Member Blog Post
he haze of sleep parted slowly and I began to gather memories of the night before like pieces of a puzzle. When the picture was put together enough for me to recollect the almost tangible sense of dread I had standing before the bathroom door my self-awareness snapped me upward. Memories of laughter and light from beneath the bathroom door swirled about me increasing my level of concern. What had been in the apartment with me? Had I imagined it?
“No,” I decided. “That was definitely real.” As ludicrous as it would sound if I tried to explain to someone else about it I knew that it had really happened. Something had visited me in my living room last night. For what purpose I could not say. Nor could I say I cared to repeat the experience.
I swung my legs out of bed and looked at them and then put my hands on my stomach and chest. I was in sweat pants and a white undershirt. I couldn’t recall putting these things on but I did remember getting into bed. Then again I couldn’t remember not putting them on. After the bathroom everything seemed to blur together and turn fuzzy as if I’d been semi-conscious. For the last ten minutes or so of the night my brain appeared to be a collection of still images more than moving ones, like an old photo album full of dusty and age-corroded pictures.
I got out of bed and headed for the bathroom intending to take a shower and then stopped. Unsure of what might be hidden in there I chose to stay out, at least for the moment. I could go the day without showering or brushing my teeth. It was Sunday and I had nowhere pressing I needed to be that morning.
I went over to the kitchenette to think. It was separated from the rest of the apartment by a wall on one side and a half wall with a counter on top upon which my phone rested. I went to the fridge and poured myself a glass of orange juice and walked back to the counter. I sat on one of the two barstools I kept there and began weighing my options.
The thought of going to a hotel for a few days and returning to see if things cooled down occurred to me. I hoped the whole thing would blow over if I wasn’t there. Maybe it was just a one time thing and I wouldn’t have to worry about it again. Doubt shrouded this idea. I thought it had to have happened for a reason and was sure the reason had not simply passed away in the night like a puff of smoke, a ghost of a dead fire carried away in the wind. Reason suggested that whatever caused the event may have possessed enduring intentions.
And what was I in the face of those intentions, whatever they might be? Was the visitation attracted to me or to this place? I had lived in the apartment for a few months now and nothing like it had happened before. Then again, I’d lived my life for thirty years and nothing like that had happened to me anywhere else. Or had it? Something elusive slithered out of my mind’s grasp just then. It was like the words of a song you knew well but couldn’t quite remember or arrange in the right order.
Another possibility occurred to me. It might have been a confluence of both presence and geography. The right person at the right place. I imagined the wrong key sliding in the right lock or vice versa. It resulted in the door remaining locked. But when the right key went into the right lock and you heard the satisfying click, the door could open and you could go into the adjoining room. Or anything in the locked room could come out.
“Yes,” I told myself, “it could be just like that.”
I felt suddenly uncomfortable staying in the apartment, even in the daylight. Standing up from my stool, I went back over to the futon and began to gather my clothes from the previous day and put them on in a hurry. I snatched my wallet and watch off a nightstand made of upside down milk crates I kept close to the futon. I trotted toward the door and reached for the keys I had left on the counter the night before and accidentally knocked the phone out of its cradle. It tumbled to the kitchenette floor in a clatter I hoped didn’t waken whatever else might be in the apartment.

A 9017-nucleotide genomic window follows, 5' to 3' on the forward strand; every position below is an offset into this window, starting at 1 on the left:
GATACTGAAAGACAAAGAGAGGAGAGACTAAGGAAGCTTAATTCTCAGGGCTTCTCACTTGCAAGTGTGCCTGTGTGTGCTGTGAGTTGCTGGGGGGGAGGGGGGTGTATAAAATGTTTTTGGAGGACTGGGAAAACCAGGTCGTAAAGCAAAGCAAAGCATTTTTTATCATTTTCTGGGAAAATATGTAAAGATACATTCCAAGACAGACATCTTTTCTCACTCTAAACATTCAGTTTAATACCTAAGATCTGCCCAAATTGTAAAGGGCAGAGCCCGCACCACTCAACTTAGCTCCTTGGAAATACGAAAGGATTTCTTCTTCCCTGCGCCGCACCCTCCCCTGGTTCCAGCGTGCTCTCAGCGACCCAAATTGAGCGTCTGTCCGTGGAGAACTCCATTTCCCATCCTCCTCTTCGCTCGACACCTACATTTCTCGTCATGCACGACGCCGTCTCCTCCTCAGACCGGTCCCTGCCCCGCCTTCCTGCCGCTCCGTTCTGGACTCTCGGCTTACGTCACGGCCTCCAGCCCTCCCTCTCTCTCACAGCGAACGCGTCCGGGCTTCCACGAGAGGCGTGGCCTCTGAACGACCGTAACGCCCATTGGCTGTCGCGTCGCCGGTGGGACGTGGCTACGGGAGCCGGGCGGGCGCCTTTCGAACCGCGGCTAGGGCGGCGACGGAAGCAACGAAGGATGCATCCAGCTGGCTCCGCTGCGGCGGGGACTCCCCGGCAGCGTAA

Instinctively I reached down to the floor to pick it up. As I replaced it I saw the message light flashing. The little red eye winked as if it knew something I didn’t.
If the phone had rung in the night or the early morning I was almost certain it would have awoken me. And I knew I had listened to the only message that had been on the machine last night. I hesitated for a moment, afraid of what might be on it. I reached forward and then pulled my hand back.
“It’s just an old message, you chicken. Listen to it and get out of here.”
I reached forward and pushed the button, bracing myself.
The message began low and filled with static. Then the familiar childish laughter from the night before, this time distorted by the machine’s grainy white noise leapt up from the speaker and stopped my heart. But nothing could have prepared me for when the child spoke.
“Hey mister?” I almost fell backward but caught myself. “Hey mister, can you help me? He’s coming again. Can you help me?” More static issued from the machine obscuring something the child was saying. An interminably long silence followed, punctuated only by the sound of the little girl breathing as if she was waiting for a response. But the sound of her breathing wasn’t regular. It sounded labored. She coughed a few times.
Then another voice joined. This one was older and slightly deeper. It might have been a boy and it sounded like he was standing farther back into whatever room the little girl stood with the phone. He urged and pleaded with the girl, but I couldn’t discern what he was saying to her. I leaned closer to the machine, trying to make it out but it wouldn’t come. The message ended with a click. I wished then that my phone was one of the kinds which announced what time calls had come in.
I had completely forgotten my urgent flight from the apartment by this point and pushed the button to play the message again. I sat myself down onto the stool as I listened to message again. When it finished I was sure the other voice was, in fact, a slightly older boy. When it ended I pushed the button again and listened, trying to decipher what the boy was trying to say to the girl. This time, however, halfway into the message the voice of the girl was interrupted by a third voice. This one was menacing and loud and it consisted of only two words.
The voice of the girl shrieked at the interruption.
It sounded almost more like a growl than human words. This time I really did fall over backwards as I tripped over my own feet when I walked backwards too fast. When I got up I heard the message click finished. I thought I should have been able to hear more of it than that, but it ended sooner than the other times. Frozen for a time I stared at the machine and the machine back at me. I dared to try one more time. I pushed the button.